The article excerpted below reinforces a persistent theme of this blog: the need to contain spiraling tuition increases (to maintain the affordability of access). Readers who delve into the entire article will find that the business-like leadership brought to the University of Georgia system by Chancellor Erroll Davis includes, as well, an emphasis on increasing efficiency (productivity). Indeed, improving unit cost structures and accounting for them (expense accountability) are an integral part of maintaining the affordability of access, and IT is the only tool available for systemically improving the unit cost structures of academic and administrative services.
Tuition plan just the start for Davis
Andrea Jones, The Atlanta Journal-Constitution, June 6, 2006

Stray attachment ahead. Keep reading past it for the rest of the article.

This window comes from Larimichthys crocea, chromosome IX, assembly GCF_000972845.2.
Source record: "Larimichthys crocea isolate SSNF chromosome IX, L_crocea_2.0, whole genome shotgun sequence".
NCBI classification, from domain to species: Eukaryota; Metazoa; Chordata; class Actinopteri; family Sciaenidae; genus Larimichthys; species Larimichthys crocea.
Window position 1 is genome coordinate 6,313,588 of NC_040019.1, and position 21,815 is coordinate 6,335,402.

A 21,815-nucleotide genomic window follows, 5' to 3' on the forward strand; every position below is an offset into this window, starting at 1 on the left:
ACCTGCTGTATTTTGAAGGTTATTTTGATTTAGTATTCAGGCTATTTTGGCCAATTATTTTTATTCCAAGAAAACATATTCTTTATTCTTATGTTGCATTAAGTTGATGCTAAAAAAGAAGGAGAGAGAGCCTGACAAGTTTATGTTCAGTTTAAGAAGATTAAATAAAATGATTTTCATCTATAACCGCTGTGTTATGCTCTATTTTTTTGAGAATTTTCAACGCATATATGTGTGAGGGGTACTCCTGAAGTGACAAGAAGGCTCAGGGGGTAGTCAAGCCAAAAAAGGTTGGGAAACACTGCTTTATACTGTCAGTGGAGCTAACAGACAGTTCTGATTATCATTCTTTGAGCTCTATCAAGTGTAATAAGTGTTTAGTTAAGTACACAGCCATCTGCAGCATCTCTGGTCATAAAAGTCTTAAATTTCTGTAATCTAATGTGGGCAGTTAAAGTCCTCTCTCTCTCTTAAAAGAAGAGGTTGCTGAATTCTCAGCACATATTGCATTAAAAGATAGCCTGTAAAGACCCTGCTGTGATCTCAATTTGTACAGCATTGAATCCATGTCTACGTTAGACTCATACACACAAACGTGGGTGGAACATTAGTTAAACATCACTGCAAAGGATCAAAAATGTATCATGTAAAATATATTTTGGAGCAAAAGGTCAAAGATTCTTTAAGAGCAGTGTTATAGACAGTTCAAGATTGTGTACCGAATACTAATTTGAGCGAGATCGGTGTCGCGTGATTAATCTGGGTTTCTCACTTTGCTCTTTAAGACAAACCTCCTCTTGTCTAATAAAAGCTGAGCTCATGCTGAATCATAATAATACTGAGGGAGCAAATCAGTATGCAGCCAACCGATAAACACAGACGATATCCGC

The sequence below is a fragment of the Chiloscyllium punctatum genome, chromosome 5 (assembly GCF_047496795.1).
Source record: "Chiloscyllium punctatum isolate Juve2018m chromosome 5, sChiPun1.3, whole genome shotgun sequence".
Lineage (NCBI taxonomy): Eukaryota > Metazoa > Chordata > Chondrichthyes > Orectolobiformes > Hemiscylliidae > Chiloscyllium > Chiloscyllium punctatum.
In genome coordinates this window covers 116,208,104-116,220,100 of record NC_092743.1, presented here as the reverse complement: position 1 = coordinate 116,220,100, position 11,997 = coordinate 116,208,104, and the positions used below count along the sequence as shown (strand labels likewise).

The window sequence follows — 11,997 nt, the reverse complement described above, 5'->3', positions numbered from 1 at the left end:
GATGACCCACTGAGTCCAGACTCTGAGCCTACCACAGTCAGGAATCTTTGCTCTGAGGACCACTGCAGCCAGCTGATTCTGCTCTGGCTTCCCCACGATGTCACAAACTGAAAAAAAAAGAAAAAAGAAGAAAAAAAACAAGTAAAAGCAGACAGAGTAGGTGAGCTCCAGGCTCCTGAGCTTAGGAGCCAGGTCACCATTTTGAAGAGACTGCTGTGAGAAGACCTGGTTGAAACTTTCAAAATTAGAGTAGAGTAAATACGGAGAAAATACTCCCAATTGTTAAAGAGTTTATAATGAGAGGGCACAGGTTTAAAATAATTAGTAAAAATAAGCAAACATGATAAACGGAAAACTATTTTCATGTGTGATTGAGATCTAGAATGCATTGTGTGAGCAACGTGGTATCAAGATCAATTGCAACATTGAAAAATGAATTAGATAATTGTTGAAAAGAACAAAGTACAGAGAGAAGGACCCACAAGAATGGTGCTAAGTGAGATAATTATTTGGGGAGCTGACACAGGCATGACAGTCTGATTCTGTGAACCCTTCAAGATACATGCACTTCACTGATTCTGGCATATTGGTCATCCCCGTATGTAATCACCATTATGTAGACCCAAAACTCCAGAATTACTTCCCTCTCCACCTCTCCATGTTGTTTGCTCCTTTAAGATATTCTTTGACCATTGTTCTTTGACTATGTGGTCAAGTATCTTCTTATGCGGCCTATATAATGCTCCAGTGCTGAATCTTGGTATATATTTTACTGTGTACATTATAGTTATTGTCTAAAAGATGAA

Here's how Chancellor Erroll Davis wants to run Georgia's public colleges and universities: Identify a problem, find a solution, put it in place quickly. While the philosophy sounds simple, it is a marked change for the 35-school higher education system, which has run on a notoriously slow schedule of months-long task forces, reams of carefully gathered research and initiatives often years in the making. "We'll be operating differently," said Davis, who has a business background and has been on the job since February. "I've made it very clear, the pace of the decisions are going to pick up." For example, a university system tuition plan proposed and approved in the spring will take effect in the fall. In April, the Board of Regents backed Davis' bold approach, approving the fixed-rate tuition plan for incoming freshmen. The tuition policy, which affects thousands of students, sets a guaranteed four-year price. Davis said the policy will help parents and students budget their finances without worry of tuition hikes or surprises, and will encourage students to graduate on time. If students stay longer than four years — defined as 12 consecutive semesters — tuition jumps to the rate of the next year's freshmen. The pragmatic approach can leave some questions, but Davis thinks that is part of the process — not everything has to be perfect to make a decision. "You can ask the what-ifs til the cows come home," he said. "We need to be taking half the time to do twice as much." Read more ...